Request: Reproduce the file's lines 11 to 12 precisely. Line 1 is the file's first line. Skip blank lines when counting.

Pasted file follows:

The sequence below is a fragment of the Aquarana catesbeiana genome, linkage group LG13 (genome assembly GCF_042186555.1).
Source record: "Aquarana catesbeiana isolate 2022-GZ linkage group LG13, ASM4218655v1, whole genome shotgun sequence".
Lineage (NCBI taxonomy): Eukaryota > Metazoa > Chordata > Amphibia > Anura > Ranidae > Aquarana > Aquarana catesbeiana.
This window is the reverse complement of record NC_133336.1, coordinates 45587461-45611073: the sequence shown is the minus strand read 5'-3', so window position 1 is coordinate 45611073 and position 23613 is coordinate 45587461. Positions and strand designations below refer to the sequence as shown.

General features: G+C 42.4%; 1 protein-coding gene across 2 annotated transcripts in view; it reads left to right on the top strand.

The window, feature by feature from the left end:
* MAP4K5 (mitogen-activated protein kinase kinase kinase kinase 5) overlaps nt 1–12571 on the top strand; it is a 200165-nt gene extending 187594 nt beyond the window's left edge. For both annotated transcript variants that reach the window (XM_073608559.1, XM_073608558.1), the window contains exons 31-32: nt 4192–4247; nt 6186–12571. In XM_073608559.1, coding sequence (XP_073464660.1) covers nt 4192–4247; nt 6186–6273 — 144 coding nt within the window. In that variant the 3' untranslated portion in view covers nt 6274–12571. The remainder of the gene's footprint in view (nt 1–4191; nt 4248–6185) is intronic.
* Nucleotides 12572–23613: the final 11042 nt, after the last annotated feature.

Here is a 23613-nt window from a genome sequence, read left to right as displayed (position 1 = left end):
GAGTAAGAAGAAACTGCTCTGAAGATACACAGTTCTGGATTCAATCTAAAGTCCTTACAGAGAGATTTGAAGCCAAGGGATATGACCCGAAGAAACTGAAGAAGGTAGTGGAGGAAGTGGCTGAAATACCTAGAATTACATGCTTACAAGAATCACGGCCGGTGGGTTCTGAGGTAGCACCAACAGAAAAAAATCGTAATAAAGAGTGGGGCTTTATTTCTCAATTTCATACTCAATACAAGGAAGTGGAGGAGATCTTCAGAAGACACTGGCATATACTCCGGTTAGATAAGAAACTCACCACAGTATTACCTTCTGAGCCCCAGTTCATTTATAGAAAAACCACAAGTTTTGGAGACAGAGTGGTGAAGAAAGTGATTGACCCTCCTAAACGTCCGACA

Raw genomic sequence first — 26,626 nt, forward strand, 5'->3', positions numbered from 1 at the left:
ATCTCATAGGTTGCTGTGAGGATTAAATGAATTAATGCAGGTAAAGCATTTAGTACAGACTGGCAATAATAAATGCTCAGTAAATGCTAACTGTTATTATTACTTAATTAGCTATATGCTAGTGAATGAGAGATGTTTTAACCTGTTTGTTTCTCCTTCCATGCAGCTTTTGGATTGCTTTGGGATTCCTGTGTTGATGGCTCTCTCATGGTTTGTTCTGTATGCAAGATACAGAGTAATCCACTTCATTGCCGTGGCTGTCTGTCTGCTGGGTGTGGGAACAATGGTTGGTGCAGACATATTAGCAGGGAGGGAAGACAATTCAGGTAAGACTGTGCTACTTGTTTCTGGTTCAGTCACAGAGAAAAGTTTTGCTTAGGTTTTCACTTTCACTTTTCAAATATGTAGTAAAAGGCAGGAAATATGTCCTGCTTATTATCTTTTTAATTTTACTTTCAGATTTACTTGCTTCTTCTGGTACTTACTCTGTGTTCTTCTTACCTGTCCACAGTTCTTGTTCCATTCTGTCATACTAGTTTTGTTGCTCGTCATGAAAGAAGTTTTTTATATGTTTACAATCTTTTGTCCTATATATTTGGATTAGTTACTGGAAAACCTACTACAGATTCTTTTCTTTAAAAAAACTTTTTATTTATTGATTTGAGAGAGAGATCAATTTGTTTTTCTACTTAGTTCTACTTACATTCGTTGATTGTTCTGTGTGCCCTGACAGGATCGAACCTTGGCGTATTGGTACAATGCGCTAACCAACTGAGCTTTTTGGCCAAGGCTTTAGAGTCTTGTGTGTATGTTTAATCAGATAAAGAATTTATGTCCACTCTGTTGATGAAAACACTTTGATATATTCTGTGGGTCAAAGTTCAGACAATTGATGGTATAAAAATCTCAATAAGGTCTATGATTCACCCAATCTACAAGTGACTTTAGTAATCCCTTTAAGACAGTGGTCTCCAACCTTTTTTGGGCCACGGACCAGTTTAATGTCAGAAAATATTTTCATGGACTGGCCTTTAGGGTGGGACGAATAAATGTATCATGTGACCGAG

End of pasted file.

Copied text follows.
Raw genomic sequence first — 26,626 nt, forward strand, 5'->3', positions numbered from 1 at the left:
ATCTCATAGGTTGCTGTGAGGATTAAATGAATTAATGCAGGTAAAGCATTTAGTACAGACTGGCAATAATAAATGCTCAGTAAATGCTAACTGTTATTATTACTTAATTAGCTATATGCTAGTGAATGAGAGATGTTTTAACCTGTTTGTTTCTCCTTCCATGCAGCTTTTGGATTGCTTTGGGATTCCTGTGTTGATGGCTCTCTCATGGTTTGTTCTGTATGCAAGATACAGAGTAATCCACTTCATTGCCGTGGCTGTCTGTCTGCTGGGTGTGGGAACAATGGTTGGTGCAGACATATTAGCAGGGAGGGAAGACAATTCAGGTAAGACTGTGCTACTTGTTTCTGGTTCAGTCACAGAGAAAAGTTTTGCTTAGGTTTTCACTTTCACTTTTCAAATATGTAGTAAAAGGCAGGAAATATGTCCTGCTTATTATCTTTTTAATTTTACTTTCAGATTTACTTGCTTCTTCTGGTACTTACTCTGTGTTCTTCTTACCTGTCCACAGTTCTTGTTCCATTCTGTCATACTAGTTTTGTTGCTCGTCATGAAAGAAGTTTTTTATATGTTTACAATCTTTTGTCCTATATATTTGGATTAGTTACTGGAAAACCTACTACAGATTCTTTTCTTTAAAAAAACTTTTTATTTATTGATTTGAGAGAGAGATCAATTTGTTTTTCTACTTAGTTCTACTTACATTCGTTGATTGTTCTGTGTGCCCTGACAGGATCGAACCTTGGCGTATTGGTACAATGCGCTAACCAACTGAGCTTTTTGGCCAAGGCTTTAGAGTCTTGTGTGTATGTTTAATCAGATAAAGAATTTATGTCCACTCTGTTGATGAAAACACTTTGATATATTCTGTGGGTCAAAGTTCAGACAATTGATGGTATAAAAATCTCAATAAGGTCTATGATTCACCCAATCTACAAGTGACTTTAGTAATCCCTTTAAGACAGTGGTCTCCAACCTTTTTTGGGCCACGGACCAGTTTAATGTCAGAAAATATTTTCATGGACTGGCCTTTAGGGTGGGACGAATAAATGTATCATGTGACCGAG